PEOPLE v. MORRIS.
This is a motion by defendant and respondent to dismiss appellant's appeal from the order setting aside the information in the above-entitled action.
The record shows that the District Attorney, on July 18, 1952, filed an information in the Superior Court of the State of California, in and for the County of Merced, charging defendant with a violation of section 4532 of the Penal Code of the State of California, as follows: ‘The said Isiah Morris, on or about the 18th day of October, 1951, at and in the said County of Merced, and State of California, and prior to the filing of this information, did wilfully and unlawfully, while a prisoner convicted of a misdemeanor and confined in the Rehabilitation Center of Merced County (Industrial Farm), escape from such Rehabilitation Center (Industrial Farm).’
On July 21, 1952, the defendant was arraigned and entered a plea of not guilty. He requested a jury trial. On August 13, 1952, a trial by jury was started, defendant being represented by the Public Defender, Joseph J. Lebeda. Evidence was adduced and during the course of the prosecution's case the court ordered that the information against the defendant be dismissed on the grounds that the commitment under section 647 failed to specify any particular subsection, thereby being a void and illegal commitment and one upon which a defendant could not be convicted or escape.
On August 21, 1952, an appeal was taken by the people of the state of California from this order of the court dismissing the information against defendant in the above-entitled matter.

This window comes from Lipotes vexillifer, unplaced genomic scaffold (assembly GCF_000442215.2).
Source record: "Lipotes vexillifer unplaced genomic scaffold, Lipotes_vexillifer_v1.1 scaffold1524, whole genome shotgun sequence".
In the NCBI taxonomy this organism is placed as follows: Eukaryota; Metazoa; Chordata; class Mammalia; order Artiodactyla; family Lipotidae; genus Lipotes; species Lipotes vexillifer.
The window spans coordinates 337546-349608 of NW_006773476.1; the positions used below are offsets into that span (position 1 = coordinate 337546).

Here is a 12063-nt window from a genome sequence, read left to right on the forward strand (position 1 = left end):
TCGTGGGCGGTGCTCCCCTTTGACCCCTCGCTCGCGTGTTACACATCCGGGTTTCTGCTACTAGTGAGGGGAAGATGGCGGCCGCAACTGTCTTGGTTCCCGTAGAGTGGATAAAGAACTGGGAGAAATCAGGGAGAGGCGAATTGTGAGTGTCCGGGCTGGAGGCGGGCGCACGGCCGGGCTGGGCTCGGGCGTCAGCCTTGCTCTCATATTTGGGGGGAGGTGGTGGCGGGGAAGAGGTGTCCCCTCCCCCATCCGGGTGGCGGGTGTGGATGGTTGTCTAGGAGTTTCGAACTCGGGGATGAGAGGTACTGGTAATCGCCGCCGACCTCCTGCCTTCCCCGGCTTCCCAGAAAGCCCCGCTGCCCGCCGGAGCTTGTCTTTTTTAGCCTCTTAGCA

Respondent, in arguing for a dismissal of the appeal, contends that the order appealed from was an order dismissing the action during the course of the trial and hence was not an appealable order under section 1238 of the Penal Code.
Section 1238 of the Penal Code enumerates the decisions from which the people may appeal. Subsection 1 thereof provides that an appeal may be taken, ‘1. From an order setting aside the indictment, information, or complaint’.
The Reporter's Transcript shows the following:
‘The Court: Let's not waste any time with this, gentlemen. The information against the defendant is hereby dismissed on the grounds that the commitment under Section 647 failed to specify any particular subsection, thereby being a void and illegal commitment, and upon a void or illegal commitment you cannot be convicted of escape.’
The Clerk's Transcript shows the following:
‘The Court on its own motion hereby orders that the information against the defendant be dismissed on the grounds that the commitment under Section 647 failed to specify any particular sub-section, thereby being a void and illegal commitment.’
We think it is clear from the foregoing that the action of the trial court was in effect a dismissal of the action, and was a final termination thereof and that it was within the category of judgments. The jury had been impaneled, evidence had been introduced, and the trial was proceeding until the trial judge, upon his own motion, made the order terminating the proceeding. While the trial judge did state that he was dismissing the information, the grounds stated were that the commitment introduced in evidence did not specify any particular subsection of Penal Code section 647, and that defendant could not be convicted of escape upon a void or illegal commitment, and the dismissal of the information and the discharge of the jury must be construed as a judgment to that effect.
In People v. Knowles, 27 Cal.App. 498, 155 P. 137, after the jury had been impaneled and the trial was about to proceed, counsel for defendant moved the court to dismiss the action “upon the ground that the grand jury, finding the indictment, did not comply with section 1324 of the Penal Code.” The motion was granted by the court and the court granted a further motion to dismiss the indictment and discharge the jury. In denying a hearing after decision by the District Court of Appeal, the Supreme Court said, 27 Cal.App. at page 506, 155 P. at page 140: